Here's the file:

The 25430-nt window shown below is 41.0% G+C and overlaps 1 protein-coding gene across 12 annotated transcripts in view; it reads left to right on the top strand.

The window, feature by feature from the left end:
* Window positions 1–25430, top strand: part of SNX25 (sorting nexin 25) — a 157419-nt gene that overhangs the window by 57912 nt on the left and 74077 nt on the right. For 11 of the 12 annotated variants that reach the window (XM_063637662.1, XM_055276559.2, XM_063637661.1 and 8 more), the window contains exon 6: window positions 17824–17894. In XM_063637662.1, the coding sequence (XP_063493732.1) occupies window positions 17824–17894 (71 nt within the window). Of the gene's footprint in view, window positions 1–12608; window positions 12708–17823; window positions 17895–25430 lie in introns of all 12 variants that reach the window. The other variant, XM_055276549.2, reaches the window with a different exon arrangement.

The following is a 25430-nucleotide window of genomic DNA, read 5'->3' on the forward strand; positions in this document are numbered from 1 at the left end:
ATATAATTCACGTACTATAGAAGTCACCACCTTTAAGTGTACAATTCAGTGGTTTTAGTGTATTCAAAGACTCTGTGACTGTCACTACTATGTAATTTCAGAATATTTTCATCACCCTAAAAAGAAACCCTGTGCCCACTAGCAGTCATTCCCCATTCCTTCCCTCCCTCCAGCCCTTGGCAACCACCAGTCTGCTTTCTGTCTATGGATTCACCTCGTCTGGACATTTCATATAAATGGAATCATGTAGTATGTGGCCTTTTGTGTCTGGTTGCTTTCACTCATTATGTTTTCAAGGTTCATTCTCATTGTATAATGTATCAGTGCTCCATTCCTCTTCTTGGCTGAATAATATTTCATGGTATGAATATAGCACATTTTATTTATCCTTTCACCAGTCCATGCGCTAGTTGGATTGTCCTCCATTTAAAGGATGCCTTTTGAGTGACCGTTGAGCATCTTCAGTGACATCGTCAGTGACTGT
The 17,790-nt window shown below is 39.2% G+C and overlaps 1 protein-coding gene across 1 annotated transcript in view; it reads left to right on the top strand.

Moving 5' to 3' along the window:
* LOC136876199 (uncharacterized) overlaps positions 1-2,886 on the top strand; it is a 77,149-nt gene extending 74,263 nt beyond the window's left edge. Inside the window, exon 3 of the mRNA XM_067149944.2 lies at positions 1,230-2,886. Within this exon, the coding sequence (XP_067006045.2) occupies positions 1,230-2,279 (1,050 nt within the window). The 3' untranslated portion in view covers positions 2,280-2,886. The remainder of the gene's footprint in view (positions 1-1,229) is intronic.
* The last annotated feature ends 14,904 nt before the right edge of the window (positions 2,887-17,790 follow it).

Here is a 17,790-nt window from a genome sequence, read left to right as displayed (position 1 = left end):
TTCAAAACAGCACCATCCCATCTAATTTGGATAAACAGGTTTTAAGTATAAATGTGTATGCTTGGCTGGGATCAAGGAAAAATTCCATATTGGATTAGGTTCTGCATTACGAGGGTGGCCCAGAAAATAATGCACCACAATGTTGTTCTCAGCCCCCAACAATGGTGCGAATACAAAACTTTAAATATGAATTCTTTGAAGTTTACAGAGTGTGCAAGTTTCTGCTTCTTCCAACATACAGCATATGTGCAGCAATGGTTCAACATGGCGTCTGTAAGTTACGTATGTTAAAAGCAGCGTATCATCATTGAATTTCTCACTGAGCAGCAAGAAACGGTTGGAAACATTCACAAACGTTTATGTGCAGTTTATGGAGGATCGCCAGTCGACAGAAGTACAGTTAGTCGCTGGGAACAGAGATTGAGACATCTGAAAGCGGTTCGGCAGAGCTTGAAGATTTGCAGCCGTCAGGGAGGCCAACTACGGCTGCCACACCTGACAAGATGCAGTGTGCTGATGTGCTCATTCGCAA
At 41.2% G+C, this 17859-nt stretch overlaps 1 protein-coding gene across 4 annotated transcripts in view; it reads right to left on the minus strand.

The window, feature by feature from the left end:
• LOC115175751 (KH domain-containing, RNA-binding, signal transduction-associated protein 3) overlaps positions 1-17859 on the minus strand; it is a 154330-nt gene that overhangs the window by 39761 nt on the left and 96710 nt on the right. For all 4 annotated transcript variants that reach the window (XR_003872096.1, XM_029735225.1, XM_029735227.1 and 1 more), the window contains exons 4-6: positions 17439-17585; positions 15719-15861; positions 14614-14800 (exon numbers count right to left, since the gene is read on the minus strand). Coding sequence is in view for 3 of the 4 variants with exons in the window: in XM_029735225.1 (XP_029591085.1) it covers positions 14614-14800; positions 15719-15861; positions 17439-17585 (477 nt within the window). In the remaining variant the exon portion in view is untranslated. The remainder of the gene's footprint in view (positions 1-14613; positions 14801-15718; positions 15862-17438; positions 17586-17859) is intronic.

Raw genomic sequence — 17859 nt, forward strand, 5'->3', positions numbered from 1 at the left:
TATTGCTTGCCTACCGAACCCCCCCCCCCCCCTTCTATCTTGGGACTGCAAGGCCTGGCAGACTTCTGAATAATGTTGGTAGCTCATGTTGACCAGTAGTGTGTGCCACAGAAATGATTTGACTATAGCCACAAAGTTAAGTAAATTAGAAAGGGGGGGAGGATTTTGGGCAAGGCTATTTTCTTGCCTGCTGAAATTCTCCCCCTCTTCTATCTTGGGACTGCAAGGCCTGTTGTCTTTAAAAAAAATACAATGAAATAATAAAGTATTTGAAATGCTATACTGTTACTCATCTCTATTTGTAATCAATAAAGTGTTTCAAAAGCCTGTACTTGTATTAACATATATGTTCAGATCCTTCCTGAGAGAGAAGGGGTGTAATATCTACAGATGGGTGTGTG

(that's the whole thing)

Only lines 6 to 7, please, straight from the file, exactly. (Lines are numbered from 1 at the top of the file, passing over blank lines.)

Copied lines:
The 17,790-nt window shown below is 39.2% G+C and overlaps 1 protein-coding gene across 1 annotated transcript in view; it reads left to right on the top strand.

Moving 5' to 3' along the window: